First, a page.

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Laramie Movie Scope:
Benjamin Smoke

A documentary on the short life of Benjamin

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by Robert Roten, Film Critic
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January 16, 2001 -- The story of Benjamin (born Robert Dickerson) a noted singer-songwriter who had an alternate lifestyle and created alternate music, is sometimes described as a tragedy. It is portrayed as sad in the movie "Benjamin Smoke," but it is clearly no tragedy. A tragedy is when a child gets killed by chance. A man who drinks, chain smokes, takes barbiturates and speed and otherwise steers a course to do himself in over a period of 39 years and then dies, is not a tragic figure, or even an interesting one.

The saving graces of the movie are the music and the fact that Benjamin does not feel sorry for himself. He makes no excuses, in fact, he says he wouldn't have it any other way. He's proud of himself and the choices he's made. He likes the substances he abuses and he has no regrets. He said, "I like myself, except for one and a half years. It's amazing how many people don't like themselves." The self-professed drag queen discovered music not all that early in life after hearing a Patti Smith song. Don't be put off by the first jam session you see Smoke perform in the movie. The off key squalling and caterwauling bears little resemblance to the music in the rest of the film. The music is heartfelt and soulful, encompassing enormous sadness. Benjamin's ragged growl of a voice is reminiscent of Tom Waits, whose music, coincidentally, was featured in the great film "Smoke."

In contrast to his songs, which have clarity, Benjamin's rambling, half-drugged, slurred interviews are hard to follow. He likes to play with words. At one point he makes a play on words about locks and musical instruments in a band being in the same key. We see pictures of Benjamin as a child, with his beautiful, angelic face. Then we see him near death, gaunt, haggard, sickly, angular, a near skeleton of a man, ravaged by AIDS and hepatitis C. He didn't look as bad as Keith Richards does, but he was heading in that direction.

The film uses a number of still photos by Michael Ackerman. The photos show us Cabbage Town, an isolated Atlanta neighborhood that became home to Benjamin in his later years, as well as many others in the underground Atlanta culture. Writers, directors and cinematographers Jem Cohen and Peter Sillen use black and white and color photography to explore the music and environment of Smoke. There are interviews with the band members and some session and concert footage. There's also a lot of footage of Cabbage Town and its people.

So what does this all mean? It seems to me when you make a film with the putative purpose of introducing the viewer to someone, then that someone ought to be interesting. Benjamin doesn't seem very interesting, at least he didn't have very much to say in the film that sounded interesting. I liked the songs, but didn't see much of connection between what Benjamin said and what he sang. He did say that it didn't matter what his idea of the meaning of a song is, what is important, is what the song means to the listener. He's not the only songwriter to say that, but it seems a bit of a cop-out. As the hard-drinking, hard-smoking, drug-taking musician, he's not out of the ordinary. In fact, he is a cliché.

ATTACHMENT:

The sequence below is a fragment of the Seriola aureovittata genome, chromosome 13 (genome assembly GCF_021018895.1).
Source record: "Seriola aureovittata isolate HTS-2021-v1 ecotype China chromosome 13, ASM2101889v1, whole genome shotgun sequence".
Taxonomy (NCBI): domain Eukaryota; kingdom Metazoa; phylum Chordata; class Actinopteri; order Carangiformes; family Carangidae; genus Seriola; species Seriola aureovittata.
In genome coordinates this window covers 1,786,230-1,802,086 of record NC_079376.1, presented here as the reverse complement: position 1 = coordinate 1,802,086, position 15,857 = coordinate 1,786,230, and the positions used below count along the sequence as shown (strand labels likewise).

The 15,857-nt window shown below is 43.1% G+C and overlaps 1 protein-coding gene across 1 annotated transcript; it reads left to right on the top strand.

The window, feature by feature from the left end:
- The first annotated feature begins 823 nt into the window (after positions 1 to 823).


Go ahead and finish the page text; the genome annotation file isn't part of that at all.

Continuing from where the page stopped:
I hope this movie wasn't made just to sell some cd's. Benjamin did record some cd's with Smoke and with his previous band the Opal Foxx Quartet (Benjamin appeared on stage in drag as "Miss Opal Fox"). Those cd's have conveniently been reissued in time for this film (links to MP3 tracks and cd's are below). As I watched this film, I couldn't figure out why Benjamin was the subject of this film, until he put on his dress. "There you go," I thought to myself. You would think a guy who is a drag queen alternative musician would be interesting. It ain't necessarily so. Cabbage Town was interesting, however. Some of the still photography and the cinematography was stunning. I liked this old guy in a white suit yammering incoherently into a megaphone while standing on a sidewalk. We don't have enough of those kind of people where I live. I liked the glowing neon lights advertising car parts through a chain-link fence. I liked the little kid giving the cameraman the finger. I liked the industrial decay on a grand scale. Interesting stuff. This film rates a C.

Click here for links to places to buy this movie in video and/or DVD format, the soundtrack, books, even used videos, games and lots of other stuff. I suggest you shop at least two of these places before buying anything. Prices seem to vary continuously. For more information on this film, click on this link to The Internet Movie Database. Type in the name of the movie in the search box and press enter. You will be able to find background information on the film, the actors, and links to much more information.

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Copyright © 2001 Robert Roten. All rights reserved.
Reproduced with the permission of the copyright holder.
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Robert Roten can be reached via e-mail at my last name at lariat dot org. [Mailer button: image of letter and envelope]

(If you e-mail me with a question about this or any other movie or review, please mention the name of the movie you are asking the question about, otherwise I may have no way of knowing which film you are referring to)